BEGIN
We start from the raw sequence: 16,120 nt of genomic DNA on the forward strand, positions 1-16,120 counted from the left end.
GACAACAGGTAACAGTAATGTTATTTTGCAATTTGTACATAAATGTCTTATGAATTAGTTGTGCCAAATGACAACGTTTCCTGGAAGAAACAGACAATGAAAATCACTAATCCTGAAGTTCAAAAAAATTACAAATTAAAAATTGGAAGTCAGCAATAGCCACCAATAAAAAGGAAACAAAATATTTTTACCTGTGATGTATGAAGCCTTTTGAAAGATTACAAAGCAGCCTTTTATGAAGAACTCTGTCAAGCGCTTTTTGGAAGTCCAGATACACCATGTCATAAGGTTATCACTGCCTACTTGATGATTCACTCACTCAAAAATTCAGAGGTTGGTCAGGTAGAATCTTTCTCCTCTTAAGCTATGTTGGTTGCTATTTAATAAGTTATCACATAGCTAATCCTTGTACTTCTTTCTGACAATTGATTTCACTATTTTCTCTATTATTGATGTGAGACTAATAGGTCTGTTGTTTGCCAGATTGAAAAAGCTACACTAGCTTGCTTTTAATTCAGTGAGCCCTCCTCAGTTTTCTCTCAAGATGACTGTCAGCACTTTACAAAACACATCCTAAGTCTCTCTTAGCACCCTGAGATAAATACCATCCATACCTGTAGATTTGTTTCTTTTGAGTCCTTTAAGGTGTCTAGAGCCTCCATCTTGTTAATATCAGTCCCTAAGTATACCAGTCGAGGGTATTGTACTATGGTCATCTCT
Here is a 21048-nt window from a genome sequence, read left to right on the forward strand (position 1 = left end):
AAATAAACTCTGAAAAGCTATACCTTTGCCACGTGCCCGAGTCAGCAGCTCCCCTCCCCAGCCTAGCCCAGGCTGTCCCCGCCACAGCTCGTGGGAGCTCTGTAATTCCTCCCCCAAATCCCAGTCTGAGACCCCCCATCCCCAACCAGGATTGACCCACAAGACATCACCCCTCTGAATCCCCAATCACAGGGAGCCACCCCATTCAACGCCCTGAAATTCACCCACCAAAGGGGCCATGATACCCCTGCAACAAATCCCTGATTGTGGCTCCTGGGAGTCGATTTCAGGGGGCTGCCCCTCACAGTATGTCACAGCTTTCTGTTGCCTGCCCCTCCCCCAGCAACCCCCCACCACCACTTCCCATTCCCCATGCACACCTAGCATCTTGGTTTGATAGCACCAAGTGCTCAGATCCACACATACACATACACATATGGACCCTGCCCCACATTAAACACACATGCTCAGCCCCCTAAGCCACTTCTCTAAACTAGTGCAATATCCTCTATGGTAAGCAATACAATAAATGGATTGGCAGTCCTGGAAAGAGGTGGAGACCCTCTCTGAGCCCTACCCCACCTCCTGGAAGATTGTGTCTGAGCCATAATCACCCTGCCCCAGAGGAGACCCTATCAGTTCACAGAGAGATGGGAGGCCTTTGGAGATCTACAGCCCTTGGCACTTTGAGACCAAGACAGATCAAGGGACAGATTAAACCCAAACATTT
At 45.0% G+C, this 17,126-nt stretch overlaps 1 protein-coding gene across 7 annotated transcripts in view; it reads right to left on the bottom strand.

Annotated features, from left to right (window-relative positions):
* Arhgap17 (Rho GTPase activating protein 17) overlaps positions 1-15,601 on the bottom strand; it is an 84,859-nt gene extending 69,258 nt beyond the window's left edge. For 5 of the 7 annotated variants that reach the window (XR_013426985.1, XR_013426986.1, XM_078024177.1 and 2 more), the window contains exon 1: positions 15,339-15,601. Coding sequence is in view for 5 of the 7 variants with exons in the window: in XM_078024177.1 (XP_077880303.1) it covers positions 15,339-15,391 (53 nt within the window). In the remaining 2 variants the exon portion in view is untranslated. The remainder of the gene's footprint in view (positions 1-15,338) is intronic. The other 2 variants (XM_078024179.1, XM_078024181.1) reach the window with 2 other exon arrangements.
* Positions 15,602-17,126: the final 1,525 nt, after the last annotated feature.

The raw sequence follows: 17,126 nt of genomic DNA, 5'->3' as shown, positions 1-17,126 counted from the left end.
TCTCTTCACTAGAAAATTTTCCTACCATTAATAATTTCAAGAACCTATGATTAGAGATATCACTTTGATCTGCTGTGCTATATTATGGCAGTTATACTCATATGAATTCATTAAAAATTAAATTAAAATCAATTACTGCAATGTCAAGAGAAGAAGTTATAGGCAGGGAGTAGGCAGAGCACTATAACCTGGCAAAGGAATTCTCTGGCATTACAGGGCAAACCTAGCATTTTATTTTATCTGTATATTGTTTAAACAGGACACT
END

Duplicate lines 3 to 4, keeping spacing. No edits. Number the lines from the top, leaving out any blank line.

Here is a 21048-nt window from a genome sequence, read left to right on the forward strand (position 1 = left end):
AAATAAACTCTGAAAAGCTATACCTTTGCCACGTGCCCGAGTCAGCAGCTCCCCTCCCCAGCCTAGCCCAGGCTGTCCCCGCCACAGCTCGTGGGAGCTCTGTAATTCCTCCCCCAAATCCCAGTCTGAGACCCCCCATCCCCAACCAGGATTGACCCACAAGACATCACCCCTCTGAATCCCCAATCACAGGGAGCCACCCCATTCAACGCCCTGAAATTCACCCACCAAAGGGGCCATGATACCCCTGCAACAAATCCCTGATTGTGGCTCCTGGGAGTCGATTTCAGGGGGCTGCCCCTCACAGTATGTCACAGCTTTCTGTTGCCTGCCCCTCCCCCAGCAACCCCCCACCACCACTTCCCATTCCCCATGCACACCTAGCATCTTGGTTTGATAGCACCAAGTGCTCAGATCCACACATACACATACACATATGGACCCTGCCCCACATTAAACACACATGCTCAGCCCCCTAAGCCACTTCTCTAAACTAGTGCAATATCCTCTATGGTAAGCAATACAATAAATGGATTGGCAGTCCTGGAAAGAGGTGGAGACCCTCTCTGAGCCCTACCCCACCTCCTGGAAGATTGTGTCTGAGCCATAATCACCCTGCCCCAGAGGAGACCCTATCAGTTCACAGAGAGATGGGAGGCCTTTGGAGATCTACAGCCCTTGGCACTTTGAGACCAAGACAGATCAAGGGACAGATTAAACCCAAACATTT